My belief, and I'm interested to see if the authors share it, is that it is fundamentally different now given the looming reestablishment of diplomatic relations and especially Obama's explicit rejection of a "regime change" agenda at the Summit of the Americas in April.

On the Cuban side, there has often been an insistence that no accommodation was possible unless the U.S. first got rid of the embargo (known as the "embargo first" policy approach). Clearly, the Cubans have not made this approach a "deal-breaker," seeing it now as a necessary part of the path to full "normalization" (known as the "embargo eventually" policy approach).

In that vein, yesterday Obama importantly called on Congress "to take steps to lift the embargo that prevents Americans from traveling or doing business in Cuba."

Now, as an incentive for my readers, as (or even before) you read through Back Channel, see how many of the following questions you can answer - the questions are from my midterm exam given last week in my summer class: "Cuban Culture and Society."

And stay tuned, I will present the answers in a future post!


Cuban Culture and Society – LTS/ANT/SOC 3015
Professor Ted Henken
Summer Session 2015
Baruch College, CUNY

A. Short Answer (50 points): Provide the single word, phrase, or sentence requested.

1. Name the 10 U.S. presidents in office sequentially during the course of the Cuban revolution prior to Obama.

2. How did James Donovan, who negotiated with Fidel Castro in 1962-63, answer the question: "How do porcupines make love?"

3. What was the thing Donovan was in Cuba to negotiate?

4. One lesson from the Back Channel book is that the U.S. and Cuba have often used third countries and third parties to negotiate. What third country was instrumental in their achieving the December 17, 2014 accords?

5. If the Teller Amendment was a promise that the U.S. made itself in 1898 to relinquish control over Cuba to the Cubans, which related amendment was the U.S. betrayal of that promise in 1902?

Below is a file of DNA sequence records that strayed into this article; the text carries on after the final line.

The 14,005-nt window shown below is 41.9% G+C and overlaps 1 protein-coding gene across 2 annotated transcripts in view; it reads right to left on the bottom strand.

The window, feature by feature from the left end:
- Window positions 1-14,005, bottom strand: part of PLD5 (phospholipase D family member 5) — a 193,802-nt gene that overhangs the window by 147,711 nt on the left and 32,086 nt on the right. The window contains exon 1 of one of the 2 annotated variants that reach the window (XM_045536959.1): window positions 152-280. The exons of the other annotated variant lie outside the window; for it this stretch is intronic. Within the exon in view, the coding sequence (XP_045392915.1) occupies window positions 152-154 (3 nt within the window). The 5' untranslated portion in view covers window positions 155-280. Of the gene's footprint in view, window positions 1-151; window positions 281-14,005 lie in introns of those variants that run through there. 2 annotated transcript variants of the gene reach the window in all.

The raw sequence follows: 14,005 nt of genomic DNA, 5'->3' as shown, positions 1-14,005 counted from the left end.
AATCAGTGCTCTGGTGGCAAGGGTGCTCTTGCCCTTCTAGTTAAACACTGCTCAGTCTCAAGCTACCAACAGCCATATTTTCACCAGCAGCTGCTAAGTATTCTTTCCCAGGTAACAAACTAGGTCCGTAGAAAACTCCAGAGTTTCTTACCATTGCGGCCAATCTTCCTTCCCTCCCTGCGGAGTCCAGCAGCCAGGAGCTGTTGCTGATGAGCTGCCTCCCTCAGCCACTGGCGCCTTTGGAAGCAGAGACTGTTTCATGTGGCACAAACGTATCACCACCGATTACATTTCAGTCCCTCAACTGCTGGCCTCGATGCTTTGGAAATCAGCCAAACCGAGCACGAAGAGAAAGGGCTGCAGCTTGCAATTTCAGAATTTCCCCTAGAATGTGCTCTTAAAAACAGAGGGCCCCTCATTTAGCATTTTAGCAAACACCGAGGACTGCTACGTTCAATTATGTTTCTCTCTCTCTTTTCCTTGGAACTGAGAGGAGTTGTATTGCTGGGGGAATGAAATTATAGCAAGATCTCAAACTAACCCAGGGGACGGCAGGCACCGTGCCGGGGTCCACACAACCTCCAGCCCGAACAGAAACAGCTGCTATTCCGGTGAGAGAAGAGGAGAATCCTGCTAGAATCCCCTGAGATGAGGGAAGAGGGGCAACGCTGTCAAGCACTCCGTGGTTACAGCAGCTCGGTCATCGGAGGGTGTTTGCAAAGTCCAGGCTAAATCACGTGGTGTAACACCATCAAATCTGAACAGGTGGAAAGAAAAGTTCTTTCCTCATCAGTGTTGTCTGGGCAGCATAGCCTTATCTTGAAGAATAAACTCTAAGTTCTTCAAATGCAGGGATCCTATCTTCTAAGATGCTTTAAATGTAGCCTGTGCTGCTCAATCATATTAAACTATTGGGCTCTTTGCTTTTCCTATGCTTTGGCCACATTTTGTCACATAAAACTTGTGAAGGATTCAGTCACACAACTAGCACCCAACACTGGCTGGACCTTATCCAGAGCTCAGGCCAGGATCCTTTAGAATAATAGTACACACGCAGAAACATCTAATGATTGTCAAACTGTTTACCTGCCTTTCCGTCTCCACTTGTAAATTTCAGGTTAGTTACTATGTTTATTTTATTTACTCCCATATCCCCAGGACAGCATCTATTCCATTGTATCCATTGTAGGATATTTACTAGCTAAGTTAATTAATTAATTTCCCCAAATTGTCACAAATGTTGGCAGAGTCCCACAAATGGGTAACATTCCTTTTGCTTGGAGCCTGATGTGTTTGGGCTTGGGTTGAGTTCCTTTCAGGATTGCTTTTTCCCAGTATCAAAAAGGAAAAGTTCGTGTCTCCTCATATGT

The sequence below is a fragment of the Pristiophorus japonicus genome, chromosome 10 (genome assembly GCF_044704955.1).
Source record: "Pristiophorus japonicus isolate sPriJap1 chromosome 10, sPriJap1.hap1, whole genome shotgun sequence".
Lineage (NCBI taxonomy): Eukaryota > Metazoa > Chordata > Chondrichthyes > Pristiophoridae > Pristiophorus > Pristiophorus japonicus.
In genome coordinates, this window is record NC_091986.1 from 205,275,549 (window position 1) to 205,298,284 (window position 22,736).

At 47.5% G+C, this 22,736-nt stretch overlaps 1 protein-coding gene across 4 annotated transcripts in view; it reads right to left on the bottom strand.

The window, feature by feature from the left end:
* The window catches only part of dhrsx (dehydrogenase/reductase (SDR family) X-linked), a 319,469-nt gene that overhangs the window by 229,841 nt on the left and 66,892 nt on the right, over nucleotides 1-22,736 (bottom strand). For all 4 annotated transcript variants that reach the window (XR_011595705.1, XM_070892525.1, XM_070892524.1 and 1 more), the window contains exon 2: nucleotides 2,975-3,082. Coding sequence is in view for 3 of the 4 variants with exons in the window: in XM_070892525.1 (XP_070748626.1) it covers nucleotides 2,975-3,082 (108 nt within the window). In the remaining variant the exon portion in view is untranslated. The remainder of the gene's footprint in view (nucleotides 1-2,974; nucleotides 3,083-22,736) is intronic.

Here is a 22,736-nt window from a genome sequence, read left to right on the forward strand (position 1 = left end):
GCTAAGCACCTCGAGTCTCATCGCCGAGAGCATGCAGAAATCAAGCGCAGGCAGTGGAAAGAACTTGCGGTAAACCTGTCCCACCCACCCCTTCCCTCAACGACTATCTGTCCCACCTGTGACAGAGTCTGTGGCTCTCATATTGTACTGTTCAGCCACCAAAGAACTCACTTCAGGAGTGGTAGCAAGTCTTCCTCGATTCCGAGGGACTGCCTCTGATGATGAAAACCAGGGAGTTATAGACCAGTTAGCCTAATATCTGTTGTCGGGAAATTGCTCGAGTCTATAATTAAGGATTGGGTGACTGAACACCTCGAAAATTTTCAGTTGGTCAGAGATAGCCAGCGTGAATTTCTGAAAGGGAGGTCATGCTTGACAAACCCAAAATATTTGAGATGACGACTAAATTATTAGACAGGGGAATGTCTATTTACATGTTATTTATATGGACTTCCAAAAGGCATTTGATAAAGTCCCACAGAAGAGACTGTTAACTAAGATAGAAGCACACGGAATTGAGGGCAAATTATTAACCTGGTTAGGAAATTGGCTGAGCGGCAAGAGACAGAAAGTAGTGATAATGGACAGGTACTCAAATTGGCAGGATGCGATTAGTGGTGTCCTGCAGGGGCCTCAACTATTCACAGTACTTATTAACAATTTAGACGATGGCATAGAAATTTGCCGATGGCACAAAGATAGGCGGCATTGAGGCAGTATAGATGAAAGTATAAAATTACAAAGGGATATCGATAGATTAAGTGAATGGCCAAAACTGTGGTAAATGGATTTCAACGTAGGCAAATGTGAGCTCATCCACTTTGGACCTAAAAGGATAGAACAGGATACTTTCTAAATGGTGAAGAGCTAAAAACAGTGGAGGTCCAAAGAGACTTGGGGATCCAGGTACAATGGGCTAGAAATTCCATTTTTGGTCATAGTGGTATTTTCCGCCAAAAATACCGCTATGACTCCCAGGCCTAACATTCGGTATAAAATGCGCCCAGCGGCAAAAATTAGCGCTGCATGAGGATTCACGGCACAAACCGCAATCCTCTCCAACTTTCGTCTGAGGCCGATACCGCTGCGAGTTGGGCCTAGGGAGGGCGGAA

6. What were the last four words of the speech given by Fidel Castro at his trial for attacking the Moncada Barracks in 1953?

7. What was the date of that attack?

8. Upon Fidel Castro's first trip to the US after the revolution in early 1959, two key, unprecedented things did NOT happen on each side. What were they?

9. During the summer of 1960 the U.S. State Department came out against using what it called "the ultimate weapon" against Castro because it would be counterproductive. "It might cripple the Cuban economy, but it would not dislodge Castro's government. On the contrary, it would "rally Cuban nationalist sentiment around Castro." What was this ultimate weapon (the U.S. did indeed impose it on Cuba that summer)?

10. Who said, "Victory has a thousand fathers, and defeat is an orphan"? And to which defeat was he referring?

11. All throughout the history of negotiations with the U.S., Cuba consistently refused to compromise on one issue. What has it been?

12. Prior to the collapse of the Soviet Union in 1990, the U.S. consistently raised two issues with Cuba having to do with its foreign policy. What were these two issues?

13. Taking place in 1965, what was the first formal diplomatic accord negotiated between Washington and Havana since the revolution?